Klein bottle with one hole, with paper?
Posted octubre 3, 2013on:
I’m waiting at Terminal 4 S in Madrid, for my flight to Santiago de Chile. And I have here some pictures of a simple and nice excercise that I would like to share with all readers of this blog. It is about classifying a special surface with just two strips of paper, in two different ways.
STEP 1: Take two strips and glue them as follows: a Moebius strip (the pink one) penpendiculary with a normal strip (the yelow one).
This is a model of a Klein bottle with one hole! Yes!! If you follow the boundary, it has just one component, the hole (if you fill it with a disk, you would obtain a Klein bottle). You can prove this in two ways.
Let’s first do it with a standar method oftenly used. We compute its Euler characteristic, for example taking 3 faces: the square with its four edges, and two more rectangles glued to the edges of the square. Hence:
X = vertices-edges+faces= 4 – 8 + 3 = -1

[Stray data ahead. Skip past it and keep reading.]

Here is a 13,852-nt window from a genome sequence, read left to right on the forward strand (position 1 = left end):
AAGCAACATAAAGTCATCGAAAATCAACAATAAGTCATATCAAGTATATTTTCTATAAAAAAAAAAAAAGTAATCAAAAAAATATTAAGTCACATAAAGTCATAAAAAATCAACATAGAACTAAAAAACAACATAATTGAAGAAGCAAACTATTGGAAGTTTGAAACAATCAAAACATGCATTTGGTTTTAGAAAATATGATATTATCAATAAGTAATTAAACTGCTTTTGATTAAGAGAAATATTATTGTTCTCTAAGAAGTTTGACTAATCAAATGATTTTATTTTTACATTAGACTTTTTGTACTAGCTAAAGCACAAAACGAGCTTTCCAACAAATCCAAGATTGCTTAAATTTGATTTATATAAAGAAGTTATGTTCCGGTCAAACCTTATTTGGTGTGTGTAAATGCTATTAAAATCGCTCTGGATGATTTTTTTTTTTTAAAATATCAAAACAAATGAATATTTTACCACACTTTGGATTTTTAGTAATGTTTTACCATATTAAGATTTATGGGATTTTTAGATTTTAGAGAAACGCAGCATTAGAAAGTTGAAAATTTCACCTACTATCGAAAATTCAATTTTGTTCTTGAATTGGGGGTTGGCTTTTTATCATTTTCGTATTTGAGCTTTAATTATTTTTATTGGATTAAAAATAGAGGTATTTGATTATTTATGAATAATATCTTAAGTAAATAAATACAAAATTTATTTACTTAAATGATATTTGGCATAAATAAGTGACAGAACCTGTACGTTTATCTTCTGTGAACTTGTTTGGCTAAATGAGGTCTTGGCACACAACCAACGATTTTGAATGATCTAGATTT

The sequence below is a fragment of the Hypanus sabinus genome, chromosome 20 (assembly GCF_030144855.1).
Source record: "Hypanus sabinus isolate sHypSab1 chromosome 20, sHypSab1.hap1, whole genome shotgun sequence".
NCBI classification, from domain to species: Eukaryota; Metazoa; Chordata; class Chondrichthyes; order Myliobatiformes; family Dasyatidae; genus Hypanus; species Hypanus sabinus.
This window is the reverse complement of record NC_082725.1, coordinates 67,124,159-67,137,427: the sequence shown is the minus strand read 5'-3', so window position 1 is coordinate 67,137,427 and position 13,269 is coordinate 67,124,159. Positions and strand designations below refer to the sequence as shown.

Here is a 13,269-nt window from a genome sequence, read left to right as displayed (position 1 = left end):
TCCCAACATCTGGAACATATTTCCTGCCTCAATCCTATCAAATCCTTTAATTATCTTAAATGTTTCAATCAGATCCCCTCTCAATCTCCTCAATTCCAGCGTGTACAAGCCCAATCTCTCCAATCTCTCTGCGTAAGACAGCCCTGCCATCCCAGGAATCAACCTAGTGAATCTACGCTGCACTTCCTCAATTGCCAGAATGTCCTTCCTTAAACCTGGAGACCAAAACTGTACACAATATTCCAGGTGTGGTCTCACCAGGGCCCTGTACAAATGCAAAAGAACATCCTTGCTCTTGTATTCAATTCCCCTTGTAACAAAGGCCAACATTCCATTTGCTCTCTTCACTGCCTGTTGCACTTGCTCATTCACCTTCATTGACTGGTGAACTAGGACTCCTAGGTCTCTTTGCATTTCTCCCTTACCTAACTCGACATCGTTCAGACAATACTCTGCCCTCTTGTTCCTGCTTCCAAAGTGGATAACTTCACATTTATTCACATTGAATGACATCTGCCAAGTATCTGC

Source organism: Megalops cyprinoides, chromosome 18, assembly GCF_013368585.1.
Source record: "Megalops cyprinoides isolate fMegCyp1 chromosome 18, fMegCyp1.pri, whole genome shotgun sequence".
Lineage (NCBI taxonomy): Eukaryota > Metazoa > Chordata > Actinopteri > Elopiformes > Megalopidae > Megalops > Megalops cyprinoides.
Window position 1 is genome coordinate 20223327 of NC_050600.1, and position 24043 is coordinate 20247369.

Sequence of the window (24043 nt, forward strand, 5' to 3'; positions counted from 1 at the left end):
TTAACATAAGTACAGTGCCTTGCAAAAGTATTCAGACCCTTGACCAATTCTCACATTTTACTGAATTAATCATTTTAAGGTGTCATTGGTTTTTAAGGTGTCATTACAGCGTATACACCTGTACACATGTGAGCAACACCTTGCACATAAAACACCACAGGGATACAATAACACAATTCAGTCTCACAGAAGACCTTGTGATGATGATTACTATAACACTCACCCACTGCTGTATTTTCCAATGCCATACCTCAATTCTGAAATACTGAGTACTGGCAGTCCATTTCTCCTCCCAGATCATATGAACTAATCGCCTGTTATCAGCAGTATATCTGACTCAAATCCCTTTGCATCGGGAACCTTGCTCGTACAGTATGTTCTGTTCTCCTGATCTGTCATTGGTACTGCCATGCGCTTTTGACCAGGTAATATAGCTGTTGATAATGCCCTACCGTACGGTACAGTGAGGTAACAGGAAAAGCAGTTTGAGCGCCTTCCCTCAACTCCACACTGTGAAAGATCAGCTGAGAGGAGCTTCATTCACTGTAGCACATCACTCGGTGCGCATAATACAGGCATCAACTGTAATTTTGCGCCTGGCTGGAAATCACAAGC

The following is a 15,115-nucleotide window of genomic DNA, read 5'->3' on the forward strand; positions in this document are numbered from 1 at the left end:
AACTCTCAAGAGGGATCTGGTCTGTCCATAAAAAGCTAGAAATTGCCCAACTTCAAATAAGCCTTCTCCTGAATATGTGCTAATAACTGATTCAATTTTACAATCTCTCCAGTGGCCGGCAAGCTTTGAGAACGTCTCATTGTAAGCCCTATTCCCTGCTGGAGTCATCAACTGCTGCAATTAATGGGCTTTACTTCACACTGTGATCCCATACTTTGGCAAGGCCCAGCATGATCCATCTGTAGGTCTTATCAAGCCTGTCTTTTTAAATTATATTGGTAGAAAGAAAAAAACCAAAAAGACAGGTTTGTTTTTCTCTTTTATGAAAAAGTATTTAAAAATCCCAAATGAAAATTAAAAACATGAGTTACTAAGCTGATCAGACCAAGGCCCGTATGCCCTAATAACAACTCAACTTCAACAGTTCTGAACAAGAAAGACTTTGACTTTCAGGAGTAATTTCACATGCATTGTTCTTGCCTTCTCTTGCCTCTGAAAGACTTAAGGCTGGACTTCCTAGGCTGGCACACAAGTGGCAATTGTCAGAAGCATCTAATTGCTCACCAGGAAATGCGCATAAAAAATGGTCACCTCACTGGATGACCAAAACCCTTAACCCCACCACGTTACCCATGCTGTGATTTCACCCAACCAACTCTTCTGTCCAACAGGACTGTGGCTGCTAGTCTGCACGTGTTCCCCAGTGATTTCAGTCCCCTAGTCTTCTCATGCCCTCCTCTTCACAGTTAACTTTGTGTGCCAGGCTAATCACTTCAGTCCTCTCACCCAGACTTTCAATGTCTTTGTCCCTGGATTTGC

Equating X to 2-g-1 (the Euler charactacteristic of a non oriantable surface of genus g, with 1 boundary component) you get g= 2. This corresponds, as we know by the classification of surfaces, to a Klein bottle with one hole.
Ok, but is there a way to see that you have in your hands a Klein bottle with one hole?
STEP 3: Then turn completely the yelow strip, until the pink ribbon goes through the yellow one (this is the reason why the yellow strip is crumpled, sorry).
Let’us see that this is really a Klein bottle with one hole. Let me replace these crumpled strips by new ones of rubber.
Put one of them “through” the tube of a Klein bottle, like in the next picture.
It would be great to have a movie showing how the little hole, where the bottle intersects to itsself, deformates until the two strips.
This idea came up by correcting an excercise of one of my students, Juanjo. I liked its way of gluing the two strips and how this allows us to visualize easily a Klein bottle with a hole.
Added on October 28th: At the end of STEP 2, one can also see the two strips as part of a Klein bottle (Thanks to Antonio Viruel to figure it out to me). Here is the picture.